Applied Ethnomusicology Certificate: Program Overview

Ethnomusicology certificate program students conduct analyses of diverse cultural musical styles and traditions and develop musicianship through music theory and music history coursework.

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Essential Information

Applied ethnomusicology, often just called ethnomusicology, is offered through 1- or 2-year certificate programs at a few U.S. schools. Students explore how music can be used to form a holistic view of different cultures and eras. In addition, students perform indigenous music on ethnic instruments and learn to appreciate how the instruments fit together to form an ensemble. Combined with a degree in music or anthropology, an undergraduate or graduate certificate in applied ethnomusicology can qualify graduates for work in areas like journalism, performance, teaching, or museum curatorship.

Undergraduate certification programs require enrollment in a 4-year undergraduate program, while 2-year graduate certification requires completion of a bachelor's and may also require enrollment in a related master's program.


Ethnomusicology Undergraduate Certificate Program

Students enrolled in ethnomusicology undergraduate certificate programs study musical traditions in the Eastern and Western hemispheres by learning to play traditional instruments and perform in culturally diverse music ensembles. Departments other than music, such as the anthropology department, may offer certificate programs in this field. The common duration of the program is one to two years. Enrollment in an undergraduate program, requiring a high school diploma or GED, is usually necessary for acceptance into a certificate program. Students can select electives to specialize in related areas such as cultural studies and anthropology or focus on a specific geographical region. Students who are enrolled in this program may study:

  • World music
  • Field methods in ethnomusicology
  • Music and cultural rights
  • Cantometrics
  • Performance and ethnography

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  • Music Performing
  • Musical Conducting
  • Musicology and Ethnomusicology
  • Piano and Organ
  • Stringed Instruments
  • Voice and Opera

Graduate Certificate Program

Students enrolled in an ethnomusicology certificate program at the graduate level typically study ethnographic concepts and practices, ethnic music, performance, and the use of music in worship. Certificates in this area may be offered in conjunction with master's or doctoral degree programs in music. In this case, prospective students are required to have earned a bachelor's degree and to show competency and experience in music and performance for acceptance into the program. Typical coursework covers training in and analysis of traditional and ethnic music in relation to its cultural relevance. Classes offered in this program may include:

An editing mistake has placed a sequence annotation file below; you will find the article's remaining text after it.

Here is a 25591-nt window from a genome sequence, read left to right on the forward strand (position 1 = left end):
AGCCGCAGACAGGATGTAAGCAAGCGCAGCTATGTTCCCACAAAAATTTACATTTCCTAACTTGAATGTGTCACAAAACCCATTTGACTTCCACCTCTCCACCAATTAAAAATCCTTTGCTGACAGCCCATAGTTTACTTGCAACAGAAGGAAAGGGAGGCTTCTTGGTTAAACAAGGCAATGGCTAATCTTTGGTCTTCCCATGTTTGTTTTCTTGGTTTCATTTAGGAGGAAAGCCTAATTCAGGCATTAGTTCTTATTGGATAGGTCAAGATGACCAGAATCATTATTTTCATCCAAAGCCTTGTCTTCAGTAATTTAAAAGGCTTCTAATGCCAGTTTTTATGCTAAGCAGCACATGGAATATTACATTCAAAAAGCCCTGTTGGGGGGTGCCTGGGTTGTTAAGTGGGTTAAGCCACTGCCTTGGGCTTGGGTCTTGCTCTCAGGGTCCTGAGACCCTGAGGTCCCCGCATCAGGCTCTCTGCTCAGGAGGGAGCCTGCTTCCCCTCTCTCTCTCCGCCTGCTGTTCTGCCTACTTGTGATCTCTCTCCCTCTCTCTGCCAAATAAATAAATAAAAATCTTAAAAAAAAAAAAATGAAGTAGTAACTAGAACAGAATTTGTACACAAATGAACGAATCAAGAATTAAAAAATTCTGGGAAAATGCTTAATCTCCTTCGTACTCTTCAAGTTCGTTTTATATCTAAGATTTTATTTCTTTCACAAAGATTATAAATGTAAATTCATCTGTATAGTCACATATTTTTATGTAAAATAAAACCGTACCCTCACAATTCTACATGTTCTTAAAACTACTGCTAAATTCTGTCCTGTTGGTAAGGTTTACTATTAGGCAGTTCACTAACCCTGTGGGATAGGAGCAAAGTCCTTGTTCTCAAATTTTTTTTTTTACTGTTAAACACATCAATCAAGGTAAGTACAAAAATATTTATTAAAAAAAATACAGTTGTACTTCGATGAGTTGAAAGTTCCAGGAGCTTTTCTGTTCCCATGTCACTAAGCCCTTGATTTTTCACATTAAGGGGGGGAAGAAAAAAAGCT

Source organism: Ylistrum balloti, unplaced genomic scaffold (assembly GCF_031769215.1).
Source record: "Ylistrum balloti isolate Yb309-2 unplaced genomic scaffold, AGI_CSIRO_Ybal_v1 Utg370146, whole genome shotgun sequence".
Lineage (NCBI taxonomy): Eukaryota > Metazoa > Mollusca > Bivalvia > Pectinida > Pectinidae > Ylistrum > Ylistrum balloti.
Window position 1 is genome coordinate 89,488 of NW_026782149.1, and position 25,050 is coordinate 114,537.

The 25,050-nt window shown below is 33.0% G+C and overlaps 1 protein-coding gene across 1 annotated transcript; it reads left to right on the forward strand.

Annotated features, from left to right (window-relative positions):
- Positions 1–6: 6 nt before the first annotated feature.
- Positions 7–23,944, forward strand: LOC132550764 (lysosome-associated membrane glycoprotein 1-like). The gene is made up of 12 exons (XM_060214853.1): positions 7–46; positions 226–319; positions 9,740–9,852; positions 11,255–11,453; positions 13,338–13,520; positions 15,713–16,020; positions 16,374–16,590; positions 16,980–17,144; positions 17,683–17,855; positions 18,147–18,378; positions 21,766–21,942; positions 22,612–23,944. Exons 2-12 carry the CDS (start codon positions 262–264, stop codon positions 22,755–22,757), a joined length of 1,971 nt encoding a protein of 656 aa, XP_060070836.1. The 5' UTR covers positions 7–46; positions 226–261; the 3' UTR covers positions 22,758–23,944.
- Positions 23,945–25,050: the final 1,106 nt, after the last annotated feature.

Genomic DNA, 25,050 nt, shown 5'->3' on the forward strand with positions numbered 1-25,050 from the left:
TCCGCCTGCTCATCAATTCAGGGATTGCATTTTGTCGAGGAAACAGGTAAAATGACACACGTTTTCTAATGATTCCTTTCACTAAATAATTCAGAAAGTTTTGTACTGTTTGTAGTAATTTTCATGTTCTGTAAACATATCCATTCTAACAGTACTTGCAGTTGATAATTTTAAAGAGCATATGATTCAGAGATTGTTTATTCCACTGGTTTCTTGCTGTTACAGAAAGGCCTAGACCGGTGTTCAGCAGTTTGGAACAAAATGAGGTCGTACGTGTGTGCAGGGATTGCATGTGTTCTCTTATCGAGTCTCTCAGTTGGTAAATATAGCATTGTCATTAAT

• Cultural music performance ensemble
  • Music history
  • Cross-cultural studies
  • Anthropology of music
  • Music transcription and analysis
  • Music in worship and culture

Popular Career Options

On its own, a certificate in ethnomusicology is not very useful for employment, so most students combine it with a degree in music performance, anthropology, or related fields. Employment opportunities vary by specialization, but some professional options include:

  • Music journalists
  • Music performers
  • K-12 music educators

Graduates of master's programs with certification in ethnomusicology may find employment in academic institutions as well as public and private cultural or arts-related organizations. Some job titles for ethnomusicology graduate degree-holders include:

  • Museum and oral history collection curators
  • University professors
  • Sound archivists

Salary Information and Job Outlook

According to the U.S. Bureau of Labor Statistics (BLS, www.bls.gov), the employment of postsecondary teachers, including those who teach music, is expected to increase by 13% between 2014 and 2024. Music directors, composers, singers, and musicians could see job opportunities grow by 3% during the same decade, per the BLS. The BLS additionally reported the median annual salary earned by art, drama, and music teachers at the postsecondary level as $65,340 in May 2015. The same year, music directors and composers were reported to have earned a median of $49,820 a year, while singers and musicians earned a median hourly wage of $24.20.

A certificate in ethnomusicology can be combined with an undergraduate or graduate degree to teach students about the musical traditions of a variety of cultures and prepare them for teaching, music, or anthropology careers.

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